This new development should elevate the Obama administration’s concerns, if not cause full-fledged alarm over the Islamic Republic development of satellite technology that could have military purposes, including the continued development of long-range ballistic missiles, capable of carrying nuclear warheads that could reach American soil. But in typical taqiyya form, Iran has denied having a military role for its space program and its nuclear program.

The Obama administration, instead, is concerned about the upcoming address of Israel’s Prime Minister Benjamin Netanyahu to the U.S. Congress and the American people. Netanyahu, the White House fears, might reveal Iran’s deception, which might compel the administration to re-think the current P5+1 negotiation with Iran, and perhaps justify the Mark Kirk (R-IL)-Robert Menendez (D-NJ) bill to impose sanctions on Iran. President Obama maintains now that he refuses to “set artificial deadlines” to the negotiations with Iran, but he also conceded in a press conference that “we are not going to have talks forever.” The New York Times reported (May 19, 2009) that Obama told Netanyahu during his White House visit, “We’re not going to create a situation in which talks become an excuse for inaction while Iran proceeds with developing a nuclear –and deploying – a nuclear weapon.”

After two deadlines following the interim agreement have expired, and a third will expire this summer, President Obama’s words sound rather hollow. In his threat to veto the Kirk-Menendez bill, he sounds more like Iran’s defense attorney than being committed to preventing Iran from obtaining a nuclear bomb. All the while, Iran is proceeding with spinning centrifuges.

According to the Times of Israel (January 31, 2015) which quoted Israel TV Channel 10, the deal taking shape between Washington and Tehran “would allow Iran to continue enriching uranium in over 7000 centrifuges. It quoted an unnamed Jerusalem source saying “The terms of the deal would leave Iran closer than was thought to nuclear weapons, mere months from producing enough material for a bomb.” The same article suggested that the U.S. has agreed to 80% of Iran’s demands.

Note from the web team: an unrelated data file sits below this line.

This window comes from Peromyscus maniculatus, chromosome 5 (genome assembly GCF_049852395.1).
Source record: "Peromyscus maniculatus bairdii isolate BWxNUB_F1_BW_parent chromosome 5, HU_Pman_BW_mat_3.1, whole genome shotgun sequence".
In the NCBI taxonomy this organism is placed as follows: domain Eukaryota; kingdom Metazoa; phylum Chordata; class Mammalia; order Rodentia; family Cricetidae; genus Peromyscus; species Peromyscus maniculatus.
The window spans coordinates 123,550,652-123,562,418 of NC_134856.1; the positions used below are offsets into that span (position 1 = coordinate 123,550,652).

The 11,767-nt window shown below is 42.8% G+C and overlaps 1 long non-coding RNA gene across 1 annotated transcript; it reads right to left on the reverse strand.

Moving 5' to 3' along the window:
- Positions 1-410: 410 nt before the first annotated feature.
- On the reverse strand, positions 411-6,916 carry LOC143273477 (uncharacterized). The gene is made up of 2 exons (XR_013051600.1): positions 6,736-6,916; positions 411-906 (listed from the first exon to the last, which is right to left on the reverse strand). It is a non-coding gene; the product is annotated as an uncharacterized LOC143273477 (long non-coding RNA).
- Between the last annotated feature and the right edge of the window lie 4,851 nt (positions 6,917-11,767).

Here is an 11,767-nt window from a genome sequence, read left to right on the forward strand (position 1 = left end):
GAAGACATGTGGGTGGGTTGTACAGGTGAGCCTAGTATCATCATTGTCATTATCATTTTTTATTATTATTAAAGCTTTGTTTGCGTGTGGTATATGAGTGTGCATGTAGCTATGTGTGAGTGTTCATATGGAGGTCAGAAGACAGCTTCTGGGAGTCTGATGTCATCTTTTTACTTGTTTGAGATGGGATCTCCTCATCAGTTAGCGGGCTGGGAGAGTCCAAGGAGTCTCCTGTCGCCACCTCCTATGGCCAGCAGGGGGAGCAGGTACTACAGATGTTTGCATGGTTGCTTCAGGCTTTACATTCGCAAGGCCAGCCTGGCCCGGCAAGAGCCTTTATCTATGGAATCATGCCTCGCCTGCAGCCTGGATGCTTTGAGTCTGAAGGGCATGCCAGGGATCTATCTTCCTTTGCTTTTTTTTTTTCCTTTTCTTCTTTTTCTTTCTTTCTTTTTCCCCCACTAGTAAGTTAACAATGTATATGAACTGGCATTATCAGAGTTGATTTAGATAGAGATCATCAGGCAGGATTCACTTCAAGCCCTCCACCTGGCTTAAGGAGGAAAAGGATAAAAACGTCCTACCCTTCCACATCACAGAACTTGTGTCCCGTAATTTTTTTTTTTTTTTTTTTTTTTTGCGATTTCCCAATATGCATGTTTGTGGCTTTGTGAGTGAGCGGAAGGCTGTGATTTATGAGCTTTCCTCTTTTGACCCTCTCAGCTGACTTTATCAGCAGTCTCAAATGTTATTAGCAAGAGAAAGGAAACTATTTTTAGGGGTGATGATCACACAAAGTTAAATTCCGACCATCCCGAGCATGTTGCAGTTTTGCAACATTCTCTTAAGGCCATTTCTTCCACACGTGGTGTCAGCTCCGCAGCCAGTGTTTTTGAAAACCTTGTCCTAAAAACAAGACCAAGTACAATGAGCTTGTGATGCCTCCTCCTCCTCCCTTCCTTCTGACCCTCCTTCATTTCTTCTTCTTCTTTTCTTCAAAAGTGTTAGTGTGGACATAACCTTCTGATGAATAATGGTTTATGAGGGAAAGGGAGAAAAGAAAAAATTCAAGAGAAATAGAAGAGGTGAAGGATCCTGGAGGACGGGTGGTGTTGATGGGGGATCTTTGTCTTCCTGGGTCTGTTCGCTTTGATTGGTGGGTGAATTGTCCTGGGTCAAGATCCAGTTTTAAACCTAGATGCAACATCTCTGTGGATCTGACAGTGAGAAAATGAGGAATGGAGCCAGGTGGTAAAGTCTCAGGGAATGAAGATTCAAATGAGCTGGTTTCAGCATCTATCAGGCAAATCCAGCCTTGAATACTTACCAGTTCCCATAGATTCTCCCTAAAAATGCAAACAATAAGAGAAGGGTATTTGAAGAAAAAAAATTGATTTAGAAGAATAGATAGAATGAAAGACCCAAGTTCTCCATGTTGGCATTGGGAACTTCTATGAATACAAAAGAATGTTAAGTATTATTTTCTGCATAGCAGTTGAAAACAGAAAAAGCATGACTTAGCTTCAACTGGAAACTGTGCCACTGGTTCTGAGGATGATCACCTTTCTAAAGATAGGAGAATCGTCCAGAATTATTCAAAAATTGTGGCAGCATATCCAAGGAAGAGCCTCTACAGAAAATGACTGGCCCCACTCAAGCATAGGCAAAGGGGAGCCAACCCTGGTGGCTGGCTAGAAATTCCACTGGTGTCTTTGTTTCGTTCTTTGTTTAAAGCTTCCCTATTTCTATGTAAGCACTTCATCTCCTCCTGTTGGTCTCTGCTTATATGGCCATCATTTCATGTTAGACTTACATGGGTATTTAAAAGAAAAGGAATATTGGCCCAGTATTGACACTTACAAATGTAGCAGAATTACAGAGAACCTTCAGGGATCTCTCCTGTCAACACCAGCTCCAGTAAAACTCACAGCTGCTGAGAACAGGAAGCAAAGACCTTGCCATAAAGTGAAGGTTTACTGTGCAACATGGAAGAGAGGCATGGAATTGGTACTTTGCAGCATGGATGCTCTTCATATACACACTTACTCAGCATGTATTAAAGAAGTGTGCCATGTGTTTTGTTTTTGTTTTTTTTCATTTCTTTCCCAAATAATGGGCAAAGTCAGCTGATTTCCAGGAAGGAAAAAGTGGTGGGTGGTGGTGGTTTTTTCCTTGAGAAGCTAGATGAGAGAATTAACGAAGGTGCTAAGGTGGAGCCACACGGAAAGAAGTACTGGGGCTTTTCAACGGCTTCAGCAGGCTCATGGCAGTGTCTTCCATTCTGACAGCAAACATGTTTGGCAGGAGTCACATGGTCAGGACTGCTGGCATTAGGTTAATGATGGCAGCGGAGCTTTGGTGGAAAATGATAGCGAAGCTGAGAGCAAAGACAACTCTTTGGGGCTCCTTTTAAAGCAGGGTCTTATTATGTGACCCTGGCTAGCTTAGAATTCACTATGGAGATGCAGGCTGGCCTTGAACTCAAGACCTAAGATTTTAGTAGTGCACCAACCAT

The existential threat to Israel from a nuclear Iran has prompted PM Netanyahu to accept Speaker John Boehner’s invitation to address U.S. Congress in early March. Netanyahu feels that he has no choice but to speak out against the imminent deal with Iran. Sources close to Netanyahu suggest that Netanyahu’s address will praise Obama’s efforts rather than criticize him, and it will not be a partisan speech, or focus too much on the proposed sanctions by the U.S. Congress. It would simply address the dangers of the deal currently concocted between the P5+1 and Iran. In his address to the U.S. Congress, Netanyahu should chronicle Iran’s deception and taqiyya tactics in its efforts to acquire nuclear weapons.

The Canadian Centre for Treaty Compliance has chronicled Iran’s deception on its nuclear program. In 2002, the dissident group, National Council of Resistance in Iran (NCRI) announced the location of two nuclear sites in Iran; a nuclear fuel production facility in Natanz, and heavy water facility in Arak. On September 12, 2003, the IAEA (International Atomic Energy Agency) Board of Governors Resolution called on Iran to ensure no further failures to report, and demanded not to introduce nuclear material into its pilot enrichment cascade in Natanz.